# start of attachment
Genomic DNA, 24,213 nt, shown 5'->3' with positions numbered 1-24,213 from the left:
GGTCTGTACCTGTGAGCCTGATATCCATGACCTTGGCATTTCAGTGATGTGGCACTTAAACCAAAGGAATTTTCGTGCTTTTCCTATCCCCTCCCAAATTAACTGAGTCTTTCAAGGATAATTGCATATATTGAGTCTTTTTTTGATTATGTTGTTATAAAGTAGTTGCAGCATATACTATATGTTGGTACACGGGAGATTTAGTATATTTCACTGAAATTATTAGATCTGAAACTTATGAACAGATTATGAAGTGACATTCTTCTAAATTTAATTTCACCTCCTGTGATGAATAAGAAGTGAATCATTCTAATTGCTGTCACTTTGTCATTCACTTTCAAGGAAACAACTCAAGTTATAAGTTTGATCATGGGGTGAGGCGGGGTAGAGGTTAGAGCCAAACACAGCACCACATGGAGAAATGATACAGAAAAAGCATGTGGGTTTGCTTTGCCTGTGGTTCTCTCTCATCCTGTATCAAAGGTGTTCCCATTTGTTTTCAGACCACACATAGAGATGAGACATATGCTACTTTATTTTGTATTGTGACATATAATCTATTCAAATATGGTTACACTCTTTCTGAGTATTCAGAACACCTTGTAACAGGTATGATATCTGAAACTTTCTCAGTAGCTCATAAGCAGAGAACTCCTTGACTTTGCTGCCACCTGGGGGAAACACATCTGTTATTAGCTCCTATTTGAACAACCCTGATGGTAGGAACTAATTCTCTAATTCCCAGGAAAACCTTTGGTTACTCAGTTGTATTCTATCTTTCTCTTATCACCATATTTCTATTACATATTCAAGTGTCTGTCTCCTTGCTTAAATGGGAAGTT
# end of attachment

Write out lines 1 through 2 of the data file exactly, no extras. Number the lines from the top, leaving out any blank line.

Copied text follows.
Genomic DNA, 24,213 nt, shown 5'->3' with positions numbered 1-24,213 from the left:
GGTCTGTACCTGTGAGCCTGATATCCATGACCTTGGCATTTCAGTGATGTGGCACTTAAACCAAAGGAATTTTCGTGCTTTTCCTATCCCCTCCCAAATTAACTGAGTCTTTCAAGGATAATTGCATATATTGAGTCTTTTTTTGATTATGTTGTTATAAAGTAGTTGCAGCATATACTATATGTTGGTACACGGGAGATTTAGTATATTTCACTGAAATTATTAGATCTGAAACTTATGAACAGATTATGAAGTGACATTCTTCTAAATTTAATTTCACCTCCTGTGATGAATAAGAAGTGAATCATTCTAATTGCTGTCACTTTGTCATTCACTTTCAAGGAAACAACTCAAGTTATAAGTTTGATCATGGGGTGAGGCGGGGTAGAGGTTAGAGCCAAACACAGCACCACATGGAGAAATGATACAGAAAAAGCATGTGGGTTTGCTTTGCCTGTGGTTCTCTCTCATCCTGTATCAAAGGTGTTCCCATTTGTTTTCAGACCACACATAGAGATGAGACATATGCTACTTTATTTTGTATTGTGACATATAATCTATTCAAATATGGTTACACTCTTTCTGAGTATTCAGAACACCTTGTAACAGGTATGATATCTGAAACTTTCTCAGTAGCTCATAAGCAGAGAACTCCTTGACTTTGCTGCCACCTGGGGGAAACACATCTGTTATTAGCTCCTATTTGAACAACCCTGATGGTAGGAACTAATTCTCTAATTCCCAGGAAAACCTTTGGTTACTCAGTTGTATTCTATCTTTCTCTTATCACCATATTTCTATTACATATTCAAGTGTCTGTCTCCTTGCTTAAATGGGAAGTT